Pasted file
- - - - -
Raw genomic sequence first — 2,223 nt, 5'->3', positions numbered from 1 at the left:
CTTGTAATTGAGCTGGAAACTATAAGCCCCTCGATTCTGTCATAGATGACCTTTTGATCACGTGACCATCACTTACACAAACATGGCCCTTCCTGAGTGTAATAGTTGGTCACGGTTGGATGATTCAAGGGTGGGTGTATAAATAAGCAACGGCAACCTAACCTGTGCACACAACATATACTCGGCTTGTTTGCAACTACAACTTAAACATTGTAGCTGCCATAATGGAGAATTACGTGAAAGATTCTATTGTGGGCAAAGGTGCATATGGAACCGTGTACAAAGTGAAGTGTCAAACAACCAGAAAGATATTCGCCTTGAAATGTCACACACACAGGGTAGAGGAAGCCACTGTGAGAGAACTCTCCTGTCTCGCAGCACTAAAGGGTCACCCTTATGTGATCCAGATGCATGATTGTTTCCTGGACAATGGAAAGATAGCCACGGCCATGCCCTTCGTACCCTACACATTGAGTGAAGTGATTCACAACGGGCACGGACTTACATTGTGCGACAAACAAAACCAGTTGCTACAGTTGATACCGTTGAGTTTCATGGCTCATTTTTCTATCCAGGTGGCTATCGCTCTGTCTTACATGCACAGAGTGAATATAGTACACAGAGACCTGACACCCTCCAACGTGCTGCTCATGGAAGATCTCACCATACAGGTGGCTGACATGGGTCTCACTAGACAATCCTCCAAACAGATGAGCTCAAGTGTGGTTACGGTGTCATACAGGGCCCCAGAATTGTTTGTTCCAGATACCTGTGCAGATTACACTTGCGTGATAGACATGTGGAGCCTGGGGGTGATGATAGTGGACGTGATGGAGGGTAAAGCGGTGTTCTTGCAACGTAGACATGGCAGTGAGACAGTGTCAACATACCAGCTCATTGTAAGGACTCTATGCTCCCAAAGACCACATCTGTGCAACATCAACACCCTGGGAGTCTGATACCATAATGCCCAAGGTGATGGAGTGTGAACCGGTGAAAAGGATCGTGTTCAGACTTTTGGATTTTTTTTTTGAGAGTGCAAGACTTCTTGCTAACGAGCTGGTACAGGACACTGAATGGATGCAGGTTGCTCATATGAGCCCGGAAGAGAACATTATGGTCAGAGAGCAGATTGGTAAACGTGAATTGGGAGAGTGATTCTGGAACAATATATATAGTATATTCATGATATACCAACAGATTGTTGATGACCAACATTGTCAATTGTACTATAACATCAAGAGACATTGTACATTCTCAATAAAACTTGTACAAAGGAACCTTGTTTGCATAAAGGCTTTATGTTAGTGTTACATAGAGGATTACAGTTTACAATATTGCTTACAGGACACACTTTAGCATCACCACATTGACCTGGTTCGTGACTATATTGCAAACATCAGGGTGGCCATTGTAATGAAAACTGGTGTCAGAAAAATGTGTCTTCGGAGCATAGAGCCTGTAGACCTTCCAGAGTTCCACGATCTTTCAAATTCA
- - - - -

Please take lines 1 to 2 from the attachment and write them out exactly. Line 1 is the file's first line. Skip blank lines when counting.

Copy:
Raw genomic sequence first — 2,223 nt, 5'->3', positions numbered from 1 at the left:
CTTGTAATTGAGCTGGAAACTATAAGCCCCTCGATTCTGTCATAGATGACCTTTTGATCACGTGACCATCACTTACACAAACATGGCCCTTCCTGAGTGTAATAGTTGGTCACGGTTGGATGATTCAAGGGTGGGTGTATAAATAAGCAACGGCAACCTAACCTGTGCACACAACATATACTCGGCTTGTTTGCAACTACAACTTAAACATTGTAGCTGCCATAATGGAGAATTACGTGAAAGATTCTATTGTGGGCAAAGGTGCATATGGAACCGTGTACAAAGTGAAGTGTCAAACAACCAGAAAGATATTCGCCTTGAAATGTCACACACACAGGGTAGAGGAAGCCACTGTGAGAGAACTCTCCTGTCTCGCAGCACTAAAGGGTCACCCTTATGTGATCCAGATGCATGATTGTTTCCTGGACAATGGAAAGATAGCCACGGCCATGCCCTTCGTACCCTACACATTGAGTGAAGTGATTCACAACGGGCACGGACTTACATTGTGCGACAAACAAAACCAGTTGCTACAGTTGATACCGTTGAGTTTCATGGCTCATTTTTCTATCCAGGTGGCTATCGCTCTGTCTTACATGCACAGAGTGAATATAGTACACAGAGACCTGACACCCTCCAACGTGCTGCTCATGGAAGATCTCACCATACAGGTGGCTGACATGGGTCTCACTAGACAATCCTCCAAACAGATGAGCTCAAGTGTGGTTACGGTGTCATACAGGGCCCCAGAATTGTTTGTTCCAGATACCTGTGCAGATTACACTTGCGTGATAGACATGTGGAGCCTGGGGGTGATGATAGTGGACGTGATGGAGGGTAAAGCGGTGTTCTTGCAACGTAGACATGGCAGTGAGACAGTGTCAACATACCAGCTCATTGTAAGGACTCTATGCTCCCAAAGACCACATCTGTGCAACATCAACACCCTGGGAGTCTGATACCATAATGCCCAAGGTGATGGAGTGTGAACCGGTGAAAAGGATCGTGTTCAGACTTTTGGATTTTTTTTTTGAGAGTGCAAGACTTCTTGCTAACGAGCTGGTACAGGACACTGAATGGATGCAGGTTGCTCATATGAGCCCGGAAGAGAACATTATGGTCAGAGAGCAGATTGGTAAACGTGAATTGGGAGAGTGATTCTGGAACAATATATATAGTATATTCATGATATACCAACAGATTGTTGATGACCAACATTGTCAATTGTACTATAACATCAAGAGACATTGTACATTCTCAATAAAACTTGTACAAAGGAACCTTGTTTGCATAAAGGCTTTATGTTAGTGTTACATAGAGGATTACAGTTTACAATATTGCTTACAGGACACACTTTAGCATCACCACATTGACCTGGTTCGTGACTATATTGCAAACATCAGGGTGGCCATTGTAATGAAAACTGGTGTCAGAAAAATGTGTCTTCGGAGCATAGAGCCTGTAGACCTTCCAGAGTTCCACGATCTTTCAAATTCA